And as a last word to get you to check it out, this screening (as are almost all of them) was attended by co-director Chris Metzler, who in addition to being talented film-maker, is possibly one of the nicest and most knowledgeable people you'll meet. It's simultaneously a funny, powerful, and heart-wrenching story of a bizarre piece of Ameicana. You could find many worse ways to fill up 75 minutes of your life.
Friday, October 26, 2007
Humorously, Bush announced he was thinking about softening the 40+ year embargo so that religious philanthropy groups could bring computers into Cuba, a little odd for a nation with hundreds of thousands of computers and near-universal internet access.
Now, don't get me wrong, I don't think that Castro is a particularly great fella, and I'm completely for free and open elections as well as a free and independent media. There are many more ways in which one could validly criticise Castro, but to imply that the Cuban people are hampered or "backward" because of state socialism is completely laughable.
For example, Cuba has lower infant mortality rates and higher literacy rates than the United States of America. Yes, a tiny island nation under embargo from half of the world for the past half-century manages to have far-superior health and education systems than the richest and most powerful nation in the world. I'm still waiting for a convincing argument as to how this proves that socialism doesn't work.
But what makes Bush's latest round of threats even more odd is that they are explicitly the kind of terrorist tactics we're wasting trillions of dollars supposedly fighting in the Middle East. He's even go so far as to propose the creation of an "International Fund for the
Freedom of Cuba," to basically fund any and all attempts to overthrow Castro and instill a capitalist regime in Florida's peskiest neighbor.
In retalitaion, the Cuban government issued a statement of initiatives they could agree to support:
1. Respect for Cubans' right to their independence and sovereignty.
2. An immediate end to the policy of aggression and threat.
3. An end to intervention in Cuba's internal affairs and attempts to manufacture an internal opposition.
4. An end to subversive acts against Cuba and the dismantling of the radio and television that offend the name of the national hero (José Martí).
5. The immediate lifting of the blockade.
6. The elimination of the ban on travel to Cuba by U.S. citizens and family visits by Cubans living there.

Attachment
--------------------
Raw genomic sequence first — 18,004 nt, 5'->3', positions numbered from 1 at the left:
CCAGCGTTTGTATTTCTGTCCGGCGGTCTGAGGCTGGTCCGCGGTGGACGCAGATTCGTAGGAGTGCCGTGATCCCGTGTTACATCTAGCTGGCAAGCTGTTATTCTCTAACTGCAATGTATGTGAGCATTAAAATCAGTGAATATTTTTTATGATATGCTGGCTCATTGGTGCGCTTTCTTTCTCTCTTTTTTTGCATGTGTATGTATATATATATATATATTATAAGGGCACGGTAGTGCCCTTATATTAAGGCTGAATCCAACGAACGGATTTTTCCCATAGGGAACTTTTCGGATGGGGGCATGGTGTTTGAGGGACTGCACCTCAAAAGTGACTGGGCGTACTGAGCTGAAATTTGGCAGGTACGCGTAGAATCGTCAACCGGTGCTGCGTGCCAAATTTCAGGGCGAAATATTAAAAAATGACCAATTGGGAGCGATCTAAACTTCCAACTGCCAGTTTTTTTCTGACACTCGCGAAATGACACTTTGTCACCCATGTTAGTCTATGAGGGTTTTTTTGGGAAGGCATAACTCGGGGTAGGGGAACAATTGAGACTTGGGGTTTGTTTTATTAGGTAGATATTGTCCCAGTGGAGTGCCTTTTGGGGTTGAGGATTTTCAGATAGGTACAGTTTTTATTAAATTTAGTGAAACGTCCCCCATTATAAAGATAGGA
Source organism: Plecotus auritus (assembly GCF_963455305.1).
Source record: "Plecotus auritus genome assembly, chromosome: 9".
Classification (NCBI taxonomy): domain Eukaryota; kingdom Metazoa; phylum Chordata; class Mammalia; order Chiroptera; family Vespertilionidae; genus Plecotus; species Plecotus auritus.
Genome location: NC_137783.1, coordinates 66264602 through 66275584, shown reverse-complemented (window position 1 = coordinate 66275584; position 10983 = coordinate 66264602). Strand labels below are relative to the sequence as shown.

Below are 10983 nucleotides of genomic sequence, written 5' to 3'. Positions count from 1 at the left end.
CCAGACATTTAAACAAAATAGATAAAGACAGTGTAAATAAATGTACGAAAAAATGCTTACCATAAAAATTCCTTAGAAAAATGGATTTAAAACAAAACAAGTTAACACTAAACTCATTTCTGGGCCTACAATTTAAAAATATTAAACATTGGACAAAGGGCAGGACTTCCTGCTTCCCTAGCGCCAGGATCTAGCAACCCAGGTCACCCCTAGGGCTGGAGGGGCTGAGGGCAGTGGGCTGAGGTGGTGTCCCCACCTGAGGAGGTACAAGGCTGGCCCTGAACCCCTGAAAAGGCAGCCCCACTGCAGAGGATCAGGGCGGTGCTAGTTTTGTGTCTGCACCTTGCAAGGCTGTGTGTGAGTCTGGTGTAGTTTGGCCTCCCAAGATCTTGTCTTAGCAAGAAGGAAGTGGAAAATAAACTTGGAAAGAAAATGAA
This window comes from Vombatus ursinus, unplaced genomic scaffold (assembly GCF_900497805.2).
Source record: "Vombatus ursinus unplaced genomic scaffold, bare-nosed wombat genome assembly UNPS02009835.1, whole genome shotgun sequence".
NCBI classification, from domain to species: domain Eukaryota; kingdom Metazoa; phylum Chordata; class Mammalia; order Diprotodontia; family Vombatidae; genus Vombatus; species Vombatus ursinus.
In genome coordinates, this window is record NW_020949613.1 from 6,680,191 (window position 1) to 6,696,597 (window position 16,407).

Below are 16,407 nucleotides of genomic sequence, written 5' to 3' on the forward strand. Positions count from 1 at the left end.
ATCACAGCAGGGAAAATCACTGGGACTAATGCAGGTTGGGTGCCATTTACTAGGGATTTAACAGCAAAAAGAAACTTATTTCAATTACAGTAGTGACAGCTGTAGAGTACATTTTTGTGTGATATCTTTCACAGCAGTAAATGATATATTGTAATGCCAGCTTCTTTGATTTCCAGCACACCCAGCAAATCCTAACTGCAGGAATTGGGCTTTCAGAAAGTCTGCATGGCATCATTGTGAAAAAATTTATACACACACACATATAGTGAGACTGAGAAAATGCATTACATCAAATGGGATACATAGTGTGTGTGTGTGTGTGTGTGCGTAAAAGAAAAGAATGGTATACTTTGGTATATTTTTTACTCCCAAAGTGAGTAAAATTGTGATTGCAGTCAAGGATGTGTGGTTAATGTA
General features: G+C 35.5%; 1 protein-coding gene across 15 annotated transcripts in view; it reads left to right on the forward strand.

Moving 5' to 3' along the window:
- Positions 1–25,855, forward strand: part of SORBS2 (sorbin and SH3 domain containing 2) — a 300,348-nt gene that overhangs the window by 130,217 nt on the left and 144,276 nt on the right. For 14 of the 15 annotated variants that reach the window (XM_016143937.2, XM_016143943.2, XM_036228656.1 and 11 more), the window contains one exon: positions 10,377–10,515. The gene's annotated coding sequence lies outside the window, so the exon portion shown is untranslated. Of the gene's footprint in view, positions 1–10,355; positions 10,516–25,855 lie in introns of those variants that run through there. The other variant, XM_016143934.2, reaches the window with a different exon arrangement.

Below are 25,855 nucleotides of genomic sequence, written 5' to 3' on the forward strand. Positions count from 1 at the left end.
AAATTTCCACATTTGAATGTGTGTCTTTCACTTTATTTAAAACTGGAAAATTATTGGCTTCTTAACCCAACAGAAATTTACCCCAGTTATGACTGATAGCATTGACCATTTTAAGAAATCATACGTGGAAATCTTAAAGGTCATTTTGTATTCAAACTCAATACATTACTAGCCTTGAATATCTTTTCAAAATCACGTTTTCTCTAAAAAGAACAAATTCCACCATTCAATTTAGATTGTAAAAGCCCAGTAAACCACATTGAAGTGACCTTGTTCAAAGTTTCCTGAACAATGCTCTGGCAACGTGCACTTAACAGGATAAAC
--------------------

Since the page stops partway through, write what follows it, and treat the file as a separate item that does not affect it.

7. An end to the stimulation of illegal emigration from Cuba. The repeal of the Cuban Adjustment Act and the fulfillment of the Migratory Agreements.
8. An end to the aggressive disinformation campaigns.
9. The release of the five anti-terrorist fighters, political prisoners in U.S. jails.
10. The extradition of the terrorist Luis Posada Carriles to Venezuela or his trial in the United States.
11. The immediate closure of the torture center he created on the Guantánamo Naval Base.
12. The cessation of pressure on the international community to support his anti-Cuba policy.
Again, say what you will about the Cuban government, but not only are these demands more rational than Bush's, they also comply with international law, which is supposedly "the supreme law of the land" according to the Constitution. I know, I know, but I'm still one of those people who foolishly believes the Constitution still exists for some purpose.
Anyway, just something to muse over this weekend...
Monday, October 22, 2007
With that out of the way, we had a long and interesting discussion in my Sociology of Higher Educaiton class today about reading loads for undergraduate students. Some argued that in light of the many demands on today's undergraduate students, most notably the many hours they must work to afford higher education, we should keep readings light, some arguing for no more than 20 pages of reading a week. The argument goes that students are too busy to read anyway, so we may as well keep the readings short and really delve into them.